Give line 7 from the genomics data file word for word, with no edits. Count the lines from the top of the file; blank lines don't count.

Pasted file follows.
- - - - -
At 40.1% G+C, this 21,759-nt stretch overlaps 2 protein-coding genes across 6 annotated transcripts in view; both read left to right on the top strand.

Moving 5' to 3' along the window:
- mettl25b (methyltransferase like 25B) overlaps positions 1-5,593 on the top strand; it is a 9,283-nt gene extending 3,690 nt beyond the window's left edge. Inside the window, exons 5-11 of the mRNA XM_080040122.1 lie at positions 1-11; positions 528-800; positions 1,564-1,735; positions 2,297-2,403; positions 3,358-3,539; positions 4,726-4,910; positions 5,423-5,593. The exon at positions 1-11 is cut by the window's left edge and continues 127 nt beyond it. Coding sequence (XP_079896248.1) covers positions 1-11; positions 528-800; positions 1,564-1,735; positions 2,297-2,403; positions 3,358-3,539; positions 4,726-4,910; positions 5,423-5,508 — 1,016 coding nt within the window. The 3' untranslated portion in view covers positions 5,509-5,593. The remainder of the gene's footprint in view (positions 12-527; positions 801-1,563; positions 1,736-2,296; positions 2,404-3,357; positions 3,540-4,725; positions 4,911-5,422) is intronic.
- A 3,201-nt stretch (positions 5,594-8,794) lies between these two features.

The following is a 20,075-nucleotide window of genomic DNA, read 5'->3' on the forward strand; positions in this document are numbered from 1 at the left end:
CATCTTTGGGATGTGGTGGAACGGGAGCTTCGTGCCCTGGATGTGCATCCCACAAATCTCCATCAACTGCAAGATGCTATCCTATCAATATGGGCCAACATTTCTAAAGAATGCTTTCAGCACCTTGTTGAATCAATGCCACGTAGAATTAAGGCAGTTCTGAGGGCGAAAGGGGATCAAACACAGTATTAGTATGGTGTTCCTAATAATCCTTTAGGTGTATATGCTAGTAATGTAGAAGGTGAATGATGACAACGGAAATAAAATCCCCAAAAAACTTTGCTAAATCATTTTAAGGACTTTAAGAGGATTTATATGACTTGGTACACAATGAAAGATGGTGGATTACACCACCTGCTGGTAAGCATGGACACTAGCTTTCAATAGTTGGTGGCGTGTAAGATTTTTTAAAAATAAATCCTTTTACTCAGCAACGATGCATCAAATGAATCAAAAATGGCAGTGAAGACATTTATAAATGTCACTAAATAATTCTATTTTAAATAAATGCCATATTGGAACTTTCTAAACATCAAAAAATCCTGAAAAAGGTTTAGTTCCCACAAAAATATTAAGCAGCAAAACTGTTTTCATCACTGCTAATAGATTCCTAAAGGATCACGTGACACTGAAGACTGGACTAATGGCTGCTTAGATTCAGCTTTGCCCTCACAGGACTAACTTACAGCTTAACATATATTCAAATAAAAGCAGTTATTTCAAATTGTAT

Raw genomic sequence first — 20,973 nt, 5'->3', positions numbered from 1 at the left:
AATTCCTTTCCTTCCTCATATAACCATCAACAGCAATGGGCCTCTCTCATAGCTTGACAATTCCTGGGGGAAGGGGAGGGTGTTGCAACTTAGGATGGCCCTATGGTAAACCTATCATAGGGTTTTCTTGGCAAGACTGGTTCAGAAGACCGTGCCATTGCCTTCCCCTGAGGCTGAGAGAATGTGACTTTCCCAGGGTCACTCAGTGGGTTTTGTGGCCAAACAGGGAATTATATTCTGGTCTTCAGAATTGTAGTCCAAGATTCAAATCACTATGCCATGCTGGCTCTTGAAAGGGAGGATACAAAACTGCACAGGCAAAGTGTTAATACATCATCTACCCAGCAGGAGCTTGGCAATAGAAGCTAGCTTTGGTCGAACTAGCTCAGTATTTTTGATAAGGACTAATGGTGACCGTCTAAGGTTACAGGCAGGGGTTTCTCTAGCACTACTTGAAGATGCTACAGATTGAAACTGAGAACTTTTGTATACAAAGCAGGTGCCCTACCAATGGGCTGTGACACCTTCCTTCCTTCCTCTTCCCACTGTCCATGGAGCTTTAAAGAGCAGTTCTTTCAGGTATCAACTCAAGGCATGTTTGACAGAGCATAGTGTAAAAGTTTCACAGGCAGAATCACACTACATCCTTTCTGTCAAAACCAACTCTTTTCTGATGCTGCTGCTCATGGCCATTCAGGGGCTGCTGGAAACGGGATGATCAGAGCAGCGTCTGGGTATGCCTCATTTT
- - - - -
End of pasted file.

Raw genomic sequence first — 20,973 nt, 5'->3', positions numbered from 1 at the left: